While I’m tempted to talk about the stay of the Chrysler bankruptcy sale, let’s stick with the Court’s opinion (issued yesterday) in Caperton. This case on elected judges, due process, and campaign contributions is well worth reading, especially given Chief Justice Roberts’ dissent and its “Forty Questions” for the majority.
An elected judiciary is one of the most important (and unique) institutions in American law, but it gets almost no scholarly attention. (Jed Shugerman at Harvard and Renee Lerner at GW are trying to rectify that with some terrific work). In 1841, Henry Clay (on the right) asked the Supreme Court to disregard a decision from Mississippi that was being appealed because the state had an elected judiciary (it was the only state with elected judges at all levels.)
Clay told the Court in his oral argument:
Who are the judges of the courts of Mississippi, and what is the tenure of their offices? They are elected by the people; and the judges so elected form the court of errors; and a court thus constituted are called upon to decide a case affecting a large portion of the citizens of the state, in which strangers to the state, and who have no influence in their appointment, and the claimants! The judges of Mississippi are sitting in their own cause; in the cause of those around them; of those who gave and can take away their offices!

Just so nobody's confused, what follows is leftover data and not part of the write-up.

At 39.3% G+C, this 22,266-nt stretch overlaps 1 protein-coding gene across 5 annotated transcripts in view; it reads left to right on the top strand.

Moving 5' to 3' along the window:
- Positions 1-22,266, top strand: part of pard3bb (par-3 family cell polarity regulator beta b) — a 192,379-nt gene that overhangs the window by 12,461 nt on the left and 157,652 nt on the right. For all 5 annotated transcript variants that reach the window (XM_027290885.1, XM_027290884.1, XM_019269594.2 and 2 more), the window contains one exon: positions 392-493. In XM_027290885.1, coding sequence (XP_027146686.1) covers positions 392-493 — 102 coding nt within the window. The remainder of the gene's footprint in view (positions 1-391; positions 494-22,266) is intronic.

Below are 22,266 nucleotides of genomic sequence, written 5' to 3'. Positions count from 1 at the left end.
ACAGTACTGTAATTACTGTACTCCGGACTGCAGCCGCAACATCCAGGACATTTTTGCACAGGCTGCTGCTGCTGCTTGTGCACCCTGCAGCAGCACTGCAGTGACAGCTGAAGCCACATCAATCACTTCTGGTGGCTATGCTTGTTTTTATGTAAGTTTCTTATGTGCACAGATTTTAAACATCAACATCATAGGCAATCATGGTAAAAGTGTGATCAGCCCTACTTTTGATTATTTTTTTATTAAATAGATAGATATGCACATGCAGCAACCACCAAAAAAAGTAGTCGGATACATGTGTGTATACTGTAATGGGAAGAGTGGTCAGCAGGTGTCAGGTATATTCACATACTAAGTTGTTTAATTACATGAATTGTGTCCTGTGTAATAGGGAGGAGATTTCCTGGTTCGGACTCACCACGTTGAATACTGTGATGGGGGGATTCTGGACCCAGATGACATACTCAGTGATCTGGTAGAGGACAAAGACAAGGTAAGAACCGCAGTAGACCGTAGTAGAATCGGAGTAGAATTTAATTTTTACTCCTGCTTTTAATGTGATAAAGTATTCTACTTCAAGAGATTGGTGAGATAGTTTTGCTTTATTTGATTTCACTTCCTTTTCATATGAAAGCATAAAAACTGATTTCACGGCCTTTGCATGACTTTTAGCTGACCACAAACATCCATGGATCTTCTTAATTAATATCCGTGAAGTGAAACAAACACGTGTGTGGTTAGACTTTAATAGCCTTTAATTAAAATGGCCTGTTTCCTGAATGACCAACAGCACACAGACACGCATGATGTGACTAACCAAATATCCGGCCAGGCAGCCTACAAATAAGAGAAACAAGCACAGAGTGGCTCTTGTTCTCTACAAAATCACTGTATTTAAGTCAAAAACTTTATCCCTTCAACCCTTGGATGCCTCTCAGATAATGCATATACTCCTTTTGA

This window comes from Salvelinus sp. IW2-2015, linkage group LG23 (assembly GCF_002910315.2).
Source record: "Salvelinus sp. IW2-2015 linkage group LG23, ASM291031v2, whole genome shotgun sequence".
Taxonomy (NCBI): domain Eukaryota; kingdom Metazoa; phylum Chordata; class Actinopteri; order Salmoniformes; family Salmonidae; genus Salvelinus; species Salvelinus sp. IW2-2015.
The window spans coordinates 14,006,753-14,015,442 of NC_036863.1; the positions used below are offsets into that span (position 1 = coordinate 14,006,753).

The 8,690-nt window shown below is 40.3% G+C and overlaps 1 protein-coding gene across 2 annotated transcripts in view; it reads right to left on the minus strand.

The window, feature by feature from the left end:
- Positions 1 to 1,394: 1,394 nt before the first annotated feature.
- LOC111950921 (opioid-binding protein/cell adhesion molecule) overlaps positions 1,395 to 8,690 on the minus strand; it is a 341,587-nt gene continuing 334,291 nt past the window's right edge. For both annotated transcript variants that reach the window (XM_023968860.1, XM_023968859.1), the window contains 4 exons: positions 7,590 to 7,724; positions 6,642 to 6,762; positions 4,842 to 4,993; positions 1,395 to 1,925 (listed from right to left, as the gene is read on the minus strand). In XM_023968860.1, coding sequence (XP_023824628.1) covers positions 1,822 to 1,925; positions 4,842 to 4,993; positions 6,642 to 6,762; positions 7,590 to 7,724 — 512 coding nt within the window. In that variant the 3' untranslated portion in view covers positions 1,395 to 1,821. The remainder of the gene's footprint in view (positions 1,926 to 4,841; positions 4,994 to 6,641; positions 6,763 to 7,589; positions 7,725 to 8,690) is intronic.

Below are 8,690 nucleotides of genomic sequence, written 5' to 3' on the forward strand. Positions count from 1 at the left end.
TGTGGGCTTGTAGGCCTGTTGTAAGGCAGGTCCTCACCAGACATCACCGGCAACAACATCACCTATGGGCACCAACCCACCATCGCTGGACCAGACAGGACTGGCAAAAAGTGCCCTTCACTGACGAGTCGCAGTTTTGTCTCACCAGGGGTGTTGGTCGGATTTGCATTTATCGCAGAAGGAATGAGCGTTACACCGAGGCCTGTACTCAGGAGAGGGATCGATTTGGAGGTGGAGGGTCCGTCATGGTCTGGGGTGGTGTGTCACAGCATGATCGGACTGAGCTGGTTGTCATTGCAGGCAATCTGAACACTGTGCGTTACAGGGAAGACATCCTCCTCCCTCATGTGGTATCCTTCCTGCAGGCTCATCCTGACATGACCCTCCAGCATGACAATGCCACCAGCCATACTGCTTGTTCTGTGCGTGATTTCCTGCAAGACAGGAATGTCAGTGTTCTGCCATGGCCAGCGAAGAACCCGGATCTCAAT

The Court did not address Clay’s point, and elected judges eventually became the norm in the states. Nevertheless, they have always coexisted uneasily with other constitutional principles, and this is starting to draw the Court’s attention. In 2002, the Justices addressed the question of how the canon of judicial ethics, with its limitations on speech, squared with the First Amendment and campaigns for judicial office. Some argue that the Court’s recent imposition of constitutional limits on state punitive damage awards was driven in part by the fact that elected judges supported by plaintiffs’ lawyers were not disciplining juries. Others say that the application of the death penalty is distorted by elected judges who pledge to be tough on crime. And now Caperton opens the door to challenges based on contributions to judicial campaigns.
Elected judges aren’t going anywhere, but the friction between them and the rest of the Constitution is probably going to increase.